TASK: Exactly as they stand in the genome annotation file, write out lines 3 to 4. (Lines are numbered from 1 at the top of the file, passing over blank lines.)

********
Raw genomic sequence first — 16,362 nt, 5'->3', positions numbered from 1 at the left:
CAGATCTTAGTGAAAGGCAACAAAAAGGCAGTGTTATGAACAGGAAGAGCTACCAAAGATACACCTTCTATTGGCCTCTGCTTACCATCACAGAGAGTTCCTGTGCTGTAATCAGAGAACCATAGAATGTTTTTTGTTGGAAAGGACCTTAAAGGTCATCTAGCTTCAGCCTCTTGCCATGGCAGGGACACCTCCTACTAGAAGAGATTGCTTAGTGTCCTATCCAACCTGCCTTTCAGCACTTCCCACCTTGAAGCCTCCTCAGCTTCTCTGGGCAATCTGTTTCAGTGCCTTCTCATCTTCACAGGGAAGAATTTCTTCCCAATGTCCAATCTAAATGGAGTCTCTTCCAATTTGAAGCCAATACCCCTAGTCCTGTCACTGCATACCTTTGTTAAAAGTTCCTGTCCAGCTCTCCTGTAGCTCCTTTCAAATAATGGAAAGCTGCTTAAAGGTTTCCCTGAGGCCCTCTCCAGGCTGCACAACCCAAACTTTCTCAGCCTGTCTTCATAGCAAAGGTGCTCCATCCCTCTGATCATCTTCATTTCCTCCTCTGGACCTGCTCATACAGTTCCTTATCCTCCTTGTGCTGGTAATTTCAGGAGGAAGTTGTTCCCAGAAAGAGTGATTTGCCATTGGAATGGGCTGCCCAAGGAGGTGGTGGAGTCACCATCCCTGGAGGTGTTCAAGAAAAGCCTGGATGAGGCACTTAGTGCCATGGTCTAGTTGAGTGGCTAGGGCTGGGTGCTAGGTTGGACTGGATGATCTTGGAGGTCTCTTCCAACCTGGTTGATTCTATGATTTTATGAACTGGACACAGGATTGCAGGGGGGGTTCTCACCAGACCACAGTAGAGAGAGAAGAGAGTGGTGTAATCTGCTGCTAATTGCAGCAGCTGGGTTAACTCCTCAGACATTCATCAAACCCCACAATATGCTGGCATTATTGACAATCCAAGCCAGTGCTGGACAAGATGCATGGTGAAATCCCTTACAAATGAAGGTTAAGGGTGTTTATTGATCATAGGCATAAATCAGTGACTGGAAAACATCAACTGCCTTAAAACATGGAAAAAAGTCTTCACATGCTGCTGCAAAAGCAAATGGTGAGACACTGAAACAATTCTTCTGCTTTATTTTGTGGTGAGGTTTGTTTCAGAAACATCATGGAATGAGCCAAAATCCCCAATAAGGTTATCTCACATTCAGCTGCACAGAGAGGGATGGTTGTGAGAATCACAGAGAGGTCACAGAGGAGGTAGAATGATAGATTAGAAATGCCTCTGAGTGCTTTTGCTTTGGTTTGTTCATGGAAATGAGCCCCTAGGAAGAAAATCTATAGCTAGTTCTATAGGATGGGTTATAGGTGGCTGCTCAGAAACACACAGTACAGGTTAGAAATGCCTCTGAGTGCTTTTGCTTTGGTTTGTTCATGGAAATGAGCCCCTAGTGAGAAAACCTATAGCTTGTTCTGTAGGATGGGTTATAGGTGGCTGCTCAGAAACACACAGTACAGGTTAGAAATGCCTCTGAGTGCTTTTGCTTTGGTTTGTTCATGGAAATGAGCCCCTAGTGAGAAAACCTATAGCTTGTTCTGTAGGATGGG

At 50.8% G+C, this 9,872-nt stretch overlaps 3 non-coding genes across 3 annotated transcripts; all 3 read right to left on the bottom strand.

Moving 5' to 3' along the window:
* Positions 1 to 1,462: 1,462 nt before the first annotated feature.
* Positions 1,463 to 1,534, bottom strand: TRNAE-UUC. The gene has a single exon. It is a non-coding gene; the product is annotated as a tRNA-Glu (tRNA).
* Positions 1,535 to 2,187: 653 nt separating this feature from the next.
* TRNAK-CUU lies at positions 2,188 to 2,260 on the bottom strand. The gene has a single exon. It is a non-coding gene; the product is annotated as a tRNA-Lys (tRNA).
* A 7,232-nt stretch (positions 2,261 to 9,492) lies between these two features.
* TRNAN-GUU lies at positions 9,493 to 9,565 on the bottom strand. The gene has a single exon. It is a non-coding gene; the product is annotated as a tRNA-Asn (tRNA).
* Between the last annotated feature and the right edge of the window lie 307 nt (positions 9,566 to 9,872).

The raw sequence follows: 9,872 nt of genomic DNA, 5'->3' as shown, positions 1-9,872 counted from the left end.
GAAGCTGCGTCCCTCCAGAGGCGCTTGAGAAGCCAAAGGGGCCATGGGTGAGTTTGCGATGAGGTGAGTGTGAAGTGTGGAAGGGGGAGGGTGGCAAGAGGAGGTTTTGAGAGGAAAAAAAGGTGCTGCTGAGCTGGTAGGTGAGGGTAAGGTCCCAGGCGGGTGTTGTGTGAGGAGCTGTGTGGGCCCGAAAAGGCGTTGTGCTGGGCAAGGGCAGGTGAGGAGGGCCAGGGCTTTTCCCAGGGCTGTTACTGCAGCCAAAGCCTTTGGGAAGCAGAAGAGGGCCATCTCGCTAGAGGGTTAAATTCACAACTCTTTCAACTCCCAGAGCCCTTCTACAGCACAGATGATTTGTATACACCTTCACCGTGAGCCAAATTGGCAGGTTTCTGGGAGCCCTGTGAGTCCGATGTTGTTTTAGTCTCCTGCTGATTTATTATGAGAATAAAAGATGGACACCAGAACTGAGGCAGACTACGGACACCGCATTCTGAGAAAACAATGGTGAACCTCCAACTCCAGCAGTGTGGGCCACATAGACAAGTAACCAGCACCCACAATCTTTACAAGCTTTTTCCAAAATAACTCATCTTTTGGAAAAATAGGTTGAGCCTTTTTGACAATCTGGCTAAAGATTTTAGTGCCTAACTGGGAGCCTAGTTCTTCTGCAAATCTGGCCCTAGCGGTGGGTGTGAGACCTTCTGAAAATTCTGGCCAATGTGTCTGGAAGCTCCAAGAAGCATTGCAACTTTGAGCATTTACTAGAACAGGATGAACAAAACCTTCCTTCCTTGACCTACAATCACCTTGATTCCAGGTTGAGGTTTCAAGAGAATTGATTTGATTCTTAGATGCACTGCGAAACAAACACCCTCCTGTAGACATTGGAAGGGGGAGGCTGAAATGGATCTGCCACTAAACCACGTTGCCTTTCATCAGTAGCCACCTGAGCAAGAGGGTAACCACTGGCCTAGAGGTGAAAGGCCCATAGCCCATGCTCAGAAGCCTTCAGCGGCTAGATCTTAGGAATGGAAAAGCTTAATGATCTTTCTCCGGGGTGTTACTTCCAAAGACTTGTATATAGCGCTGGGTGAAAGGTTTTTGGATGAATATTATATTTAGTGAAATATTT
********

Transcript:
At 50.8% G+C, this 9,872-nt stretch overlaps 3 non-coding genes across 3 annotated transcripts; all 3 read right to left on the bottom strand.

Moving 5' to 3' along the window: